A Senate committee report released today calls for the development and implementation of a national transportation policy to consolidate federal transportation programs now spread among 30 agencies and to permit the Department of Transportation to begin its "mission" of coordinating and administering the programs.
The proposed reorganization is the latest of a series of studies by the Senate Governmental Affairs Committee, and is the result of a two-year-long research effort.
In urging that all federal transportation programs be transferred to DOT, Sen. Charles Percy (R-III), ranking minority member of the committee, said, "Until we have a more unified national transportation policy, this nation will continue to suffer from a hodge-podge of isolated decisions that, when put together, do not make good sense. I am convinced that we can vastly improve our handling of critical transit matters, and related energy issues as well, by focusing within the Department of Transportation more responsibility for an overall transportation strategy and budget to include construction projects and all grant and subsidy programs."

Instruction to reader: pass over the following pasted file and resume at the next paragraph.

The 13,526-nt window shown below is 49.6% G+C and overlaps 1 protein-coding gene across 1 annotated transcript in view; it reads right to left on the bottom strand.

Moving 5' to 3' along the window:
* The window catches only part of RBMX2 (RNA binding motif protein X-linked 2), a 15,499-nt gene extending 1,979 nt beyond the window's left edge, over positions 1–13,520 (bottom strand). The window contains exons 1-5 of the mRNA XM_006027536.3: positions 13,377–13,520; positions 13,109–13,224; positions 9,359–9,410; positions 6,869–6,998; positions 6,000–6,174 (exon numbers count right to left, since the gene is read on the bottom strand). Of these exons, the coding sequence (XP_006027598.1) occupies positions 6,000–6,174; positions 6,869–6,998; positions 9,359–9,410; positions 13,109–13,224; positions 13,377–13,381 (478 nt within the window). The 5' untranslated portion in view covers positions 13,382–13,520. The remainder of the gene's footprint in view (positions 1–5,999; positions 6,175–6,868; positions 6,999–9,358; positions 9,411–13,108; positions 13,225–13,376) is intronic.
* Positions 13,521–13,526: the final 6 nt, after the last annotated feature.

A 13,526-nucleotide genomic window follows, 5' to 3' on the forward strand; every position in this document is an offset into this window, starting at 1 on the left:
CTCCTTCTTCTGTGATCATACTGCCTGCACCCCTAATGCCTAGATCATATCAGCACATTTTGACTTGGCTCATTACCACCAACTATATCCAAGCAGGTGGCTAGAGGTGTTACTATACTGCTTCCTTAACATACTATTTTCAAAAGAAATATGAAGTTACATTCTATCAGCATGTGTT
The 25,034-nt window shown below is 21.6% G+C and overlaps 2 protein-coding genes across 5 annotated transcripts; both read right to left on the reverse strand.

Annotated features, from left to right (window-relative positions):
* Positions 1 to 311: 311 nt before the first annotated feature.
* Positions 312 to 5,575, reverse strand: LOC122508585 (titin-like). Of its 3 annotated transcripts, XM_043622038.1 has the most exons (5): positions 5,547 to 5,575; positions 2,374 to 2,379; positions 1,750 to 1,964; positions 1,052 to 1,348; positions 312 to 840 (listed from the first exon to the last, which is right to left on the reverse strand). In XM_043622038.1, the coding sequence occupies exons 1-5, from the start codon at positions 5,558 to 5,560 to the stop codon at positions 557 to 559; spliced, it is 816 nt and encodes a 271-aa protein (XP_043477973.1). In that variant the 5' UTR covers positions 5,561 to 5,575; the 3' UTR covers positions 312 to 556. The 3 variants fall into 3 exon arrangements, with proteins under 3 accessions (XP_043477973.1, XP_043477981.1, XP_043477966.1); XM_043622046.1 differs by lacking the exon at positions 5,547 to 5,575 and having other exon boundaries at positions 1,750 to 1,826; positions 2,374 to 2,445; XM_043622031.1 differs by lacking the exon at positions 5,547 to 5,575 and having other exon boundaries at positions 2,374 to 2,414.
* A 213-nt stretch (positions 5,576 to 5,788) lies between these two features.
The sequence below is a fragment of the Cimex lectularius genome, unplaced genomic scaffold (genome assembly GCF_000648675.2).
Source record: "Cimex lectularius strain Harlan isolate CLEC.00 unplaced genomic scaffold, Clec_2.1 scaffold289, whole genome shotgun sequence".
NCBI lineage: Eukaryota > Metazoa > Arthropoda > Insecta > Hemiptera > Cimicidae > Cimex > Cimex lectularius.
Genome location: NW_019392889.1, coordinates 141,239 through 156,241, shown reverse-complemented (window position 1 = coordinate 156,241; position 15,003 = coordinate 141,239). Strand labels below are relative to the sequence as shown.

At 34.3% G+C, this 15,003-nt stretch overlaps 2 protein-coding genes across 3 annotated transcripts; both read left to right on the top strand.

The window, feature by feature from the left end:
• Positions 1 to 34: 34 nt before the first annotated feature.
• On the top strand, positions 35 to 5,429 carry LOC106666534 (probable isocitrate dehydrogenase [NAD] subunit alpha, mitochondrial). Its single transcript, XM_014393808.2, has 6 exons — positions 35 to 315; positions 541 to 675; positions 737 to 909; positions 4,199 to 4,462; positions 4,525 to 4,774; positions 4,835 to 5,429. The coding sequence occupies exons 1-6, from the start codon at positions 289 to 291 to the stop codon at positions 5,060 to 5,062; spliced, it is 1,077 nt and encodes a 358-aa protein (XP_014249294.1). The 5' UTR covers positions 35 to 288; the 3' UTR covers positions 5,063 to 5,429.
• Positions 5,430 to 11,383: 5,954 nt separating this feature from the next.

Sen. Abraham Ribicoff (D-Conn.), chairman of the committee, noted that the consolidation of federal transportation responsibilities within DOT was the intent of Congress when it created the department 10 years ago. But, he said, "a decade has passed and bits and pieces of transportation regulation and safety enforcement are still scattered throughout the government."
Among the proposals outlined in the study are:
The transfer of the civil waterway functions of the Army Corps of Engineers to DOT;
The transfer of ship operations and construction subsidies from the Commerce Department's Maritime Administration to DOT;
The shift of the Civil Aeronautics Board's local service airline subsidy program to DOT;
The combination of all water, air, highway, rail and mass transit grants and programs into a single transportation budget account under DOT;
The enactment of a National Transportation Policy Act, which would outline unified national goals and priorities, and give the Secretary of Transportation broad powers to propose regulations regarding any function of the Interstate Commerce Commisssion, Civil Aeronautics Board and Federal Maritime Commission.
Two of the major deficiencies cited by the report in the current transportation operations are that "no single agency is primarily responsible for federal planning and decision making regarding the interdependencies and tradeoffs among auto fuel economy standards, auto emission standards, and auto safety standards," and that lack of long-range planning has led to "indications that we are failing to maintain and renew our highway system."